We reluctantly left Italy in June and travelled home via Iceland and Helsinki.

Iceland

Helsinki

Noosa is excellent in winter, so a beach visit in July seems like a good idea.

Noosa

In August I visited my son in Victoria again and we visited some charming country towns.

Victoria

I was back in Europe in September and took a quick trip up to glorious Paris to revisit this wondeful city and see the spectacular Christian Dior exhibition.

Tuileries Paris

Dior Collection Paris

October sees the leaves begin to change colour on the Tiglio trees beside the road in Ponte a Serraglio.

Tiglio trees BdL

I went south in Italy to visit my relatives in Sorrento and took day trips to Positano and Capri. I really must go there more often. We are planning a trip to Naples in spring so I can see the Amalfi Coast being added to this.

Positano

Capri

Autumn is one of my favourite times to be in Italy. In November  Lucca put on a great  show, making a walk on the wall even more spectacular than usual.

Lucca

December saw us back at the seaside, this time in Western Australia.

Watershed winery

WA beach

We stayed with lovely friends we met through the blog. One of the best things about writing a blog is the people you meet along the way.

2018 will surely bring new adventures…I am ready.

I hope the New Year brings delights for everyone.

Posted by: Debra Kolkka | December 30, 2017

Breakfast visitors

While staying in Denmark on the southern coast of Western Australia at Gumnuts B&B we were joined for breakfast by a noisy group of galahs. It is fun to watch these comical birds squabbling over their food.

Galahs WA

Galahs WA

Galahs WA

There was one bird sitting aside from the others. We think he was young and perhaps had to wait for the others to eat before he could move in.

Galahs WA

Galahs WA

Galahs WA

The galahs chased the other birds away. They sneaked in and took anything that fell to the ground or swooped in while the galahs were fighting in the tree branches above.

Galahs WA

Birds WA

Birds WA

Rosella WA

Bronze wing pigeons were happy to stay on the ground and pick up anything that fell down.

Bronze wing pigeon WA

A black and yellow honey eater made do with what it could find on the agapanthus.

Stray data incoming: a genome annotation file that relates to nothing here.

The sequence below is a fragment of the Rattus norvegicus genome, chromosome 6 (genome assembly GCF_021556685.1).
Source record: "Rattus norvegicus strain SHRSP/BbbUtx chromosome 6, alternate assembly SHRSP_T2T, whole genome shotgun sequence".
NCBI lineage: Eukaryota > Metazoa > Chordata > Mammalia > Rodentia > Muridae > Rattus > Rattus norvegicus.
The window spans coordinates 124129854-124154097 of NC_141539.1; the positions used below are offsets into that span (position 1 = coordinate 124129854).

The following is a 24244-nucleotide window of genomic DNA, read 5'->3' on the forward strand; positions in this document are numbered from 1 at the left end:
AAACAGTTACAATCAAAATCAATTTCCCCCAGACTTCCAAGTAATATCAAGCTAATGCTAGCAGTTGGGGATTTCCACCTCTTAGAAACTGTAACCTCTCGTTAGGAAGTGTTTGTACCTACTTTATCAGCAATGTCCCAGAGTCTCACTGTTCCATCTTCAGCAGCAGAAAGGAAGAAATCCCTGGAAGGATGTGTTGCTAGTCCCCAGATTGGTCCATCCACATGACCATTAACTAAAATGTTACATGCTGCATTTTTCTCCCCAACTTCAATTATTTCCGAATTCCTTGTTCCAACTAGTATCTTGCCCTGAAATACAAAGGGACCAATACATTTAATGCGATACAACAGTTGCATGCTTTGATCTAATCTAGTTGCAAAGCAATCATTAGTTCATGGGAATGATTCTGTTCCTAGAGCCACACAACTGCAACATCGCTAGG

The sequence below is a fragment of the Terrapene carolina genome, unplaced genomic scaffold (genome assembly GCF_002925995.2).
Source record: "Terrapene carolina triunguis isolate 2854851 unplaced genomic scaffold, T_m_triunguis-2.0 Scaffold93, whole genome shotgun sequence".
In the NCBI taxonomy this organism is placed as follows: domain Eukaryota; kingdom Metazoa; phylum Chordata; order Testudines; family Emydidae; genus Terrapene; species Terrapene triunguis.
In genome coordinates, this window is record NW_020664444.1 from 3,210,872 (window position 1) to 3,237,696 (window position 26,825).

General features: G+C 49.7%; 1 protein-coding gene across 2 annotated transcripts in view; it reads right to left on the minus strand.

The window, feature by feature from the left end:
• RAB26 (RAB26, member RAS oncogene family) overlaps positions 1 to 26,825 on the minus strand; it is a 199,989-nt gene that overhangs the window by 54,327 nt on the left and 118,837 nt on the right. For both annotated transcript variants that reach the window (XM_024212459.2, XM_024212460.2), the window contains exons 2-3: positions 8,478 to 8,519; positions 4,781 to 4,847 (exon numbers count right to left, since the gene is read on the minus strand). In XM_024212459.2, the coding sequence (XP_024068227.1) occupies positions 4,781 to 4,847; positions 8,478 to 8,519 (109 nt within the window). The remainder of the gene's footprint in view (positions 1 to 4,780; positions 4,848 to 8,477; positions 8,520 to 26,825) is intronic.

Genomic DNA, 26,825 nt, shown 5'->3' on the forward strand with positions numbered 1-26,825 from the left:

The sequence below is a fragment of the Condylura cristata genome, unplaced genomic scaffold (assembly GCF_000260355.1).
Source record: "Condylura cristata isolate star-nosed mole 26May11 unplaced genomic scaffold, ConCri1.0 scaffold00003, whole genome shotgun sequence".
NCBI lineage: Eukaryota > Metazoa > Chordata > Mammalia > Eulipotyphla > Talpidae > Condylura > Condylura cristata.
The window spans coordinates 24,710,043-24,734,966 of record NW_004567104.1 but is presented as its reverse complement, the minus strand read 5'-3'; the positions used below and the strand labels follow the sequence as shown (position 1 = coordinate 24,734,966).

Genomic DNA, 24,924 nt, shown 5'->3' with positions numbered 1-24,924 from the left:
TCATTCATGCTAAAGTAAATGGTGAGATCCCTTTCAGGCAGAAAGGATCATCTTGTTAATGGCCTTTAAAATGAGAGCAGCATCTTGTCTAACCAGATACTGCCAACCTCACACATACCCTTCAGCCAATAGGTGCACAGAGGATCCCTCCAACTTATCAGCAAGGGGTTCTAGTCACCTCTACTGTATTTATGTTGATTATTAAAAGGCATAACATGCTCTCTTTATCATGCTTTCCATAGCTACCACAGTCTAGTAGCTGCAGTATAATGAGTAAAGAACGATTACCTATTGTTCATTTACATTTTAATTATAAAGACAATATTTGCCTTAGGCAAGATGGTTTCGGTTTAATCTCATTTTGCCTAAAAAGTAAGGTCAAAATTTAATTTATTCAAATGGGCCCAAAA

Birds WA

BirdsWA

The wonderful garden at Gumnuts is the perfect home for these lovely birds.

Gumnuts B&B

Later on gorgeous bright blue Splendid Wrens joined us for lunch. They showed no fear at all and came quite close. Their movements are incredibly quick, making it difficult to get clear photos of them.

The male birds are brightly coloured.

Splendid Wren

 

 Splendid Wren

The pale blue feathers at the side of his head add a festive touch.

Splendid Wren

Splendid Wren

The female is pale grey with a blue tail. Only one female appeared, but she scored the prize of a delicious insect.

Splendid Wren

This gorgeous hebe was a magnet for bees. I hope my plant at Casa Debbio looks like this one day soon.

Hebe

The area around Denmark is beautiful…keep an eye out for the bird life. Gumnuts B&B was a great place to stay in Denmark. http://www.gumnutsbnb.com.au

Posted by: Debra Kolkka | December 28, 2017

Beside the sea

The coastline along the south west of Western Australia is stunning. The sea is crystal clear and sparkling. There are white sandy beaches and rugged rocky outcrops with forests and scrub coming right down to the sea.

Tiny towns hide in the trees and it looks remarkable untouched.

The Margaret River area has some beautiful beaches.

Margaret River beach

 

Margaret River beach

The sky looks amazing too.

Blue sky

Redgate beach has some fierce wave action.

Redgate beach

 

Redgate beach

Redgate beach

Redgate beach

Redgate beach

Redgate beach

Redgate beach

 

The sea is a serious blue at Cape Naturaliste.

Cape Naturaliste

Cape Naturaliste

Cape Naturaliste

 

Cape Naturaliste

Cape Naturaliste

Cape Naturaliste

Yallingup beach provides excellent conditions for kite surfing on a windy day.

Yallingup

Yallingup

Busselton has a long jetty. Take a walk out there to admire the view.

Busselton

Busselton

Busselton

Cape Leeuwin is the most south-western point in mainland Australia. Here the Indian Ocean meets the Southern Ocean.

Cape Leeuwin

Indian Ocean side.

Cape Leeuwin

Cape Leeuwin

Cape Leeuwin

Southern Ocean side.

Cape Leeuwin

Cape Leeuwin

The lucky residents of the area are spoiled for choice.